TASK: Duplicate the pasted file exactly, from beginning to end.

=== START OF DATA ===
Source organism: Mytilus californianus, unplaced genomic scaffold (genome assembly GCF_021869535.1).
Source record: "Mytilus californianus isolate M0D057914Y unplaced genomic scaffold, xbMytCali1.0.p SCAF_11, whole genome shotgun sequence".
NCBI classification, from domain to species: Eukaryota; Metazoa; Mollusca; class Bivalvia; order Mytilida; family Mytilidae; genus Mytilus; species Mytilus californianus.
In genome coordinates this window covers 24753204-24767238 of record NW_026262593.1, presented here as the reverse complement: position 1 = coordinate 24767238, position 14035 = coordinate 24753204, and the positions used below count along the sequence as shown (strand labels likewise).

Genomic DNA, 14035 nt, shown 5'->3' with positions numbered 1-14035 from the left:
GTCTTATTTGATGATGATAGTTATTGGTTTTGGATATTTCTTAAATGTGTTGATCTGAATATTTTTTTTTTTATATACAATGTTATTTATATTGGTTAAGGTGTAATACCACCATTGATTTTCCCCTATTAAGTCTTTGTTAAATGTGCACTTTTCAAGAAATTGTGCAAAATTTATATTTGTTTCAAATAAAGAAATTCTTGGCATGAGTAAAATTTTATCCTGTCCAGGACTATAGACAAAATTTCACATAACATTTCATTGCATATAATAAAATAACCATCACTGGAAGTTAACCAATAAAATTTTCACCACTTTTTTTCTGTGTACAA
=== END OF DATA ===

Source organism: Mytilus californianus, unplaced genomic scaffold (genome assembly GCF_021869535.1).
Source record: "Mytilus californianus isolate M0D057914Y unplaced genomic scaffold, xbMytCali1.0.p SCAF_11, whole genome shotgun sequence".
NCBI classification, from domain to species: Eukaryota; Metazoa; Mollusca; class Bivalvia; order Mytilida; family Mytilidae; genus Mytilus; species Mytilus californianus.
In genome coordinates this window covers 24753204-24767238 of record NW_026262593.1, presented here as the reverse complement: position 1 = coordinate 24767238, position 14035 = coordinate 24753204, and the positions used below count along the sequence as shown (strand labels likewise).

Genomic DNA, 14035 nt, shown 5'->3' with positions numbered 1-14035 from the left:
GTCTTATTTGATGATGATAGTTATTGGTTTTGGATATTTCTTAAATGTGTTGATCTGAATATTTTTTTTTTTATATACAATGTTATTTATATTGGTTAAGGTGTAATACCACCATTGATTTTCCCCTATTAAGTCTTTGTTAAATGTGCACTTTTCAAGAAATTGTGCAAAATTTATATTTGTTTCAAATAAAGAAATTCTTGGCATGAGTAAAATTTTATCCTGTCCAGGACTATAGACAAAATTTCACATAACATTTCATTGCATATAATAAAATAACCATCACTGGAAGTTAACCAATAAAATTTTCACCACTTTTTTTCTGTGTACAA